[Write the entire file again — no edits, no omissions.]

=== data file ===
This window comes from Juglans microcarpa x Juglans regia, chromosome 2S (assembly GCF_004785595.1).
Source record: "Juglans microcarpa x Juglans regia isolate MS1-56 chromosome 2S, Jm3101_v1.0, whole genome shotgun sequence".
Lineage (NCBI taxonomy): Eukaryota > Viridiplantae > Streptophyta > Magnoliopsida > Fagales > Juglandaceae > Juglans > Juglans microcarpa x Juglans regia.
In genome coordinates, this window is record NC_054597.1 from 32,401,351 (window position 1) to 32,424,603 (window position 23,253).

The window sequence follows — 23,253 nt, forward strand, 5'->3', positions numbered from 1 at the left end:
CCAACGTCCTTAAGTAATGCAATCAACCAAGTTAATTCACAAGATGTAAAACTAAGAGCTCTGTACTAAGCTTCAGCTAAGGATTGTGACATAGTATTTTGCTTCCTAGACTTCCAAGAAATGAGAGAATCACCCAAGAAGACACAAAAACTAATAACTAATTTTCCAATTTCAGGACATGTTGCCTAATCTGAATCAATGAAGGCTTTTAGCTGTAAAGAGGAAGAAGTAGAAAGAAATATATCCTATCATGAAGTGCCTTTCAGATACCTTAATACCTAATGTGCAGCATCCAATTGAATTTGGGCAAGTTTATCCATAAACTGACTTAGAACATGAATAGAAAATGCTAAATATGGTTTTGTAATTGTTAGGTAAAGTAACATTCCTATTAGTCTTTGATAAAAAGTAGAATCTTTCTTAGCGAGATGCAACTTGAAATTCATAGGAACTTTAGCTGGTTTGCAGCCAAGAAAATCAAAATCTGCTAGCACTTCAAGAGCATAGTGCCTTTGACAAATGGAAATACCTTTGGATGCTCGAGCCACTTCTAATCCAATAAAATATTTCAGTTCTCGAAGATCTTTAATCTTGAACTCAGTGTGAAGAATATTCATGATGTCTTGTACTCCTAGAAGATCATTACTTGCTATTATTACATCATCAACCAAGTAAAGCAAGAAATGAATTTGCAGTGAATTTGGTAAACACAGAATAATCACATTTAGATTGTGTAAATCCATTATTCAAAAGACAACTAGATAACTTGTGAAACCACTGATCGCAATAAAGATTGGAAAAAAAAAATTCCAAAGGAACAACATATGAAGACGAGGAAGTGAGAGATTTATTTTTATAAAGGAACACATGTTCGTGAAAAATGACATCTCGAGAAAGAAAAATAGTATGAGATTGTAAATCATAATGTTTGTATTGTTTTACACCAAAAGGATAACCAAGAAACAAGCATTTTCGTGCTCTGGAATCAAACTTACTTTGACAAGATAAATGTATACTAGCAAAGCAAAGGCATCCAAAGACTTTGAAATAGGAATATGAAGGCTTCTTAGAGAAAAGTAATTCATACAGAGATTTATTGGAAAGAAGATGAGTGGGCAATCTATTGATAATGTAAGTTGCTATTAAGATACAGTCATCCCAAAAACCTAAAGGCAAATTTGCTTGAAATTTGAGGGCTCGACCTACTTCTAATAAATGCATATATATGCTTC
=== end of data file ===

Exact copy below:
This window comes from Juglans microcarpa x Juglans regia, chromosome 2S (assembly GCF_004785595.1).
Source record: "Juglans microcarpa x Juglans regia isolate MS1-56 chromosome 2S, Jm3101_v1.0, whole genome shotgun sequence".
Lineage (NCBI taxonomy): Eukaryota > Viridiplantae > Streptophyta > Magnoliopsida > Fagales > Juglandaceae > Juglans > Juglans microcarpa x Juglans regia.
In genome coordinates, this window is record NC_054597.1 from 32,401,351 (window position 1) to 32,424,603 (window position 23,253).

The window sequence follows — 23,253 nt, forward strand, 5'->3', positions numbered from 1 at the left end:
CCAACGTCCTTAAGTAATGCAATCAACCAAGTTAATTCACAAGATGTAAAACTAAGAGCTCTGTACTAAGCTTCAGCTAAGGATTGTGACATAGTATTTTGCTTCCTAGACTTCCAAGAAATGAGAGAATCACCCAAGAAGACACAAAAACTAATAACTAATTTTCCAATTTCAGGACATGTTGCCTAATCTGAATCAATGAAGGCTTTTAGCTGTAAAGAGGAAGAAGTAGAAAGAAATATATCCTATCATGAAGTGCCTTTCAGATACCTTAATACCTAATGTGCAGCATCCAATTGAATTTGGGCAAGTTTATCCATAAACTGACTTAGAACATGAATAGAAAATGCTAAATATGGTTTTGTAATTGTTAGGTAAAGTAACATTCCTATTAGTCTTTGATAAAAAGTAGAATCTTTCTTAGCGAGATGCAACTTGAAATTCATAGGAACTTTAGCTGGTTTGCAGCCAAGAAAATCAAAATCTGCTAGCACTTCAAGAGCATAGTGCCTTTGACAAATGGAAATACCTTTGGATGCTCGAGCCACTTCTAATCCAATAAAATATTTCAGTTCTCGAAGATCTTTAATCTTGAACTCAGTGTGAAGAATATTCATGATGTCTTGTACTCCTAGAAGATCATTACTTGCTATTATTACATCATCAACCAAGTAAAGCAAGAAATGAATTTGCAGTGAATTTGGTAAACACAGAATAATCACATTTAGATTGTGTAAATCCATTATTCAAAAGACAACTAGATAACTTGTGAAACCACTGATCGCAATAAAGATTGGAAAAAAAAAATTCCAAAGGAACAACATATGAAGACGAGGAAGTGAGAGATTTATTTTTATAAAGGAACACATGTTCGTGAAAAATGACATCTCGAGAAAGAAAAATAGTATGAGATTGTAAATCATAATGTTTGTATTGTTTTACACCAAAAGGATAACCAAGAAACAAGCATTTTCGTGCTCTGGAATCAAACTTACTTTGACAAGATAAATGTATACTAGCAAAGCAAAGGCATCCAAAGACTTTGAAATAGGAATATGAAGGCTTCTTAGAGAAAAGTAATTCATACAGAGATTTATTGGAAAGAAGATGAGTGGGCAATCTATTGATAATGTAAGTTGCTATTAAGATACAGTCATCCCAAAAACCTAAAGGCAAATTTGCTTGAAATTTGAGGGCTCGACCTACTTCTAATAAATGCATATATATGCTTC